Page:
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Crumbling Profits

Crumbling Profits
DEGRADING: BHC flats

BHC profits drop by a staggering 98 percent (maybe 98 could be in a different colour so it stands out)

Botswana Housing Corporation (BHC) has seen its profits crumble by a whopping 98 percent for the financial year ended 31 March 2021.

The parastatal recorded profit after tax of just P1 million, a massive drop from the P49 million it brought home the previous year.

The plummet in profitability is largely down to low sales revenue from property inventories and investment properties, a decrease in professional fees revenue, and an increase in impairment expenses.

During the 365 days under review, house and investment property sales halved, down from 829 the year before to 405 this time around.

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BHC’s Acting General Manager (GM), Pascaline Sefawe attributed the decline primarily to Coronavirus and the chaos that came with it.

“This revenue stream was impacted negatively by the Covid-19 pandemic as the government, being the major client, reduced spending on house purchases as it redirected resources to the fight against the pandemic,” Sefawe explained.

Although sales took a nosedive, BHC did see an increase in rental revenue, which rose by 5 percent, from P199 million to P209 million.

Rentals are the Corporation’s second-biggest revenue stream after-sales.

“The total rental stock at the end of the reporting period was 9, 911 units, and these units are rented to house Batswana across the country,” said Sefawe, adding BHC’s strategy is to maintain the rental units at 10, 000 units to meet the Corporation’s operating costs.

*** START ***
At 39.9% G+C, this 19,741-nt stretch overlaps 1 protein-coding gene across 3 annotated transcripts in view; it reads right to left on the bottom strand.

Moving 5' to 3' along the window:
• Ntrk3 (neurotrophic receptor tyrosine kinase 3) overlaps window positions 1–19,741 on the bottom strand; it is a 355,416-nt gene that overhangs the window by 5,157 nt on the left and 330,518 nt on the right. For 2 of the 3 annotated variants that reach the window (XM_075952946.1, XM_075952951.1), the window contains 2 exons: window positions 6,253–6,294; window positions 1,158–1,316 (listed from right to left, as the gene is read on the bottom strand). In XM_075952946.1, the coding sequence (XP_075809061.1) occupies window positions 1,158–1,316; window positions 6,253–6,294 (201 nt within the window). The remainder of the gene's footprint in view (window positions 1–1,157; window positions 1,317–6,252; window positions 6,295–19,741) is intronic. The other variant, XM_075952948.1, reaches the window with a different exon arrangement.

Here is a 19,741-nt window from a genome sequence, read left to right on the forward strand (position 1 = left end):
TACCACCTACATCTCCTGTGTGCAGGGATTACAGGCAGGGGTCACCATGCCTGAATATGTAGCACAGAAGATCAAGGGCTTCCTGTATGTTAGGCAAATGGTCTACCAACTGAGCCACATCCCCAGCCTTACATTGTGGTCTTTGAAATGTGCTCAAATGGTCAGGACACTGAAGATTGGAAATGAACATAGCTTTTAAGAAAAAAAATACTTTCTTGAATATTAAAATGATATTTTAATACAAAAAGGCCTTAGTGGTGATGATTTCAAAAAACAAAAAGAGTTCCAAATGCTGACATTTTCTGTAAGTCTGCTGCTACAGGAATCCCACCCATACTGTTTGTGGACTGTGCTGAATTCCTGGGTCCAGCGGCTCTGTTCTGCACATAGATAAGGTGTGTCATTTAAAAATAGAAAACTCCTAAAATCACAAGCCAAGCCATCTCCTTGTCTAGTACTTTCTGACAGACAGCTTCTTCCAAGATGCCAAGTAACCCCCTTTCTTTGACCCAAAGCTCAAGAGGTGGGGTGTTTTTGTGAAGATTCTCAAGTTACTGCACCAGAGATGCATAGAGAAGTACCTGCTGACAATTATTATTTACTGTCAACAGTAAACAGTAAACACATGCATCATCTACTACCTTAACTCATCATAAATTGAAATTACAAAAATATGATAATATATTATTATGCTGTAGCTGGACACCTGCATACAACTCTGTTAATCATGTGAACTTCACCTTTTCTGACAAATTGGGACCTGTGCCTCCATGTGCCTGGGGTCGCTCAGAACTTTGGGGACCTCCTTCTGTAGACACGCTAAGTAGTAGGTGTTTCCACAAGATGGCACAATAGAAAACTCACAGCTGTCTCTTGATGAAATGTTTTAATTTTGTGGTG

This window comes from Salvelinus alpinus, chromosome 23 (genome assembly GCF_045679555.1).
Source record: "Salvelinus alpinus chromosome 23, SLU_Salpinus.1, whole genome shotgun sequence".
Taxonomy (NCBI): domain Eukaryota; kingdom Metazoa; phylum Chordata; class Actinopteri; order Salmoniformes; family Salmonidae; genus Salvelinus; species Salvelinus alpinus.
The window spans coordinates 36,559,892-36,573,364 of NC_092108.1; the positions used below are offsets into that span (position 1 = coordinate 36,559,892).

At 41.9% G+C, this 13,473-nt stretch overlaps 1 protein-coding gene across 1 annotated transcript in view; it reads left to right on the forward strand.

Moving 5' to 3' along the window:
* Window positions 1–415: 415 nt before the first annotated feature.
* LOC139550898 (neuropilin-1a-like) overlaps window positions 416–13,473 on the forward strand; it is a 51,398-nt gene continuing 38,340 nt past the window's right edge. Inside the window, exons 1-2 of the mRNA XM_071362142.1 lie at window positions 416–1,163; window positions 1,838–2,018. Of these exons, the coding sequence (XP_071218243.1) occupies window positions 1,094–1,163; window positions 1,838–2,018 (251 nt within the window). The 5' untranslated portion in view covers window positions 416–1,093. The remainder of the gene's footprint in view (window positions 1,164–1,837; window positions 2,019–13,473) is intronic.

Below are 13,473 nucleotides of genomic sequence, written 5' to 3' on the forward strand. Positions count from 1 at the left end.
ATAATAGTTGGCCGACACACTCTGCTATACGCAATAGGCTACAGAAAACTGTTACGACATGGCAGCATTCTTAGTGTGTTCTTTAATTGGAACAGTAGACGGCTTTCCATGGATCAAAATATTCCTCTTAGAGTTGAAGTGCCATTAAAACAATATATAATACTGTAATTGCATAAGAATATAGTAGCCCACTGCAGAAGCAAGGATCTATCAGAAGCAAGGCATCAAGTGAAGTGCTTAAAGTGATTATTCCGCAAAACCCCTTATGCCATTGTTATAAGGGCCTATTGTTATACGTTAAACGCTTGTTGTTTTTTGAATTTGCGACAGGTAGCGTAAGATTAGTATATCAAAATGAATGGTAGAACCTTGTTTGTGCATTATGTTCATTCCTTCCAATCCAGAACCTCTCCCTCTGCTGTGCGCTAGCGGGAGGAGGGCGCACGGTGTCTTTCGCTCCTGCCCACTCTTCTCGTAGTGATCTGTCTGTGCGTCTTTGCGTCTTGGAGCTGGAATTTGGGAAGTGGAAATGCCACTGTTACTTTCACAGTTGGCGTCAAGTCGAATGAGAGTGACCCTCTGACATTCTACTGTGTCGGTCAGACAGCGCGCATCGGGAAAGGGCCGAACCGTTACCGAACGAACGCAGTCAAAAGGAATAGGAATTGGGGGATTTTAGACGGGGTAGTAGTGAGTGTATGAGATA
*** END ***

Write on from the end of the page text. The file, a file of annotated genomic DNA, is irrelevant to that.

At the end of the financial year, BHC recorded a vacancy rate of 1.04 percent on its rental portfolio, which translates to 103 vacant units and is below the industry target of 1.5 percent.

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Professional fees revenue, which is the revenue from project management for third parties, is the Corporation’s third-biggest source of income.

This stream also dried up, suffering a 66 percent drop, down from P41 million to P14 million.

The Acting GM noted this was on the back of the Covid-19 pandemic as construction activities were affected by the intermittent lockdowns.

“There were few third-party projects during the review period, as the government and government-owned entities had to suspend some of the planned projects to focus on fighting the Covid-19 pandemic,” she stated.

Nevertheless, Sefawe expressed confidence that once the Covid-19 pandemic subsides, this income stream will start growing as more of the suspended third-party projects are undertaken.

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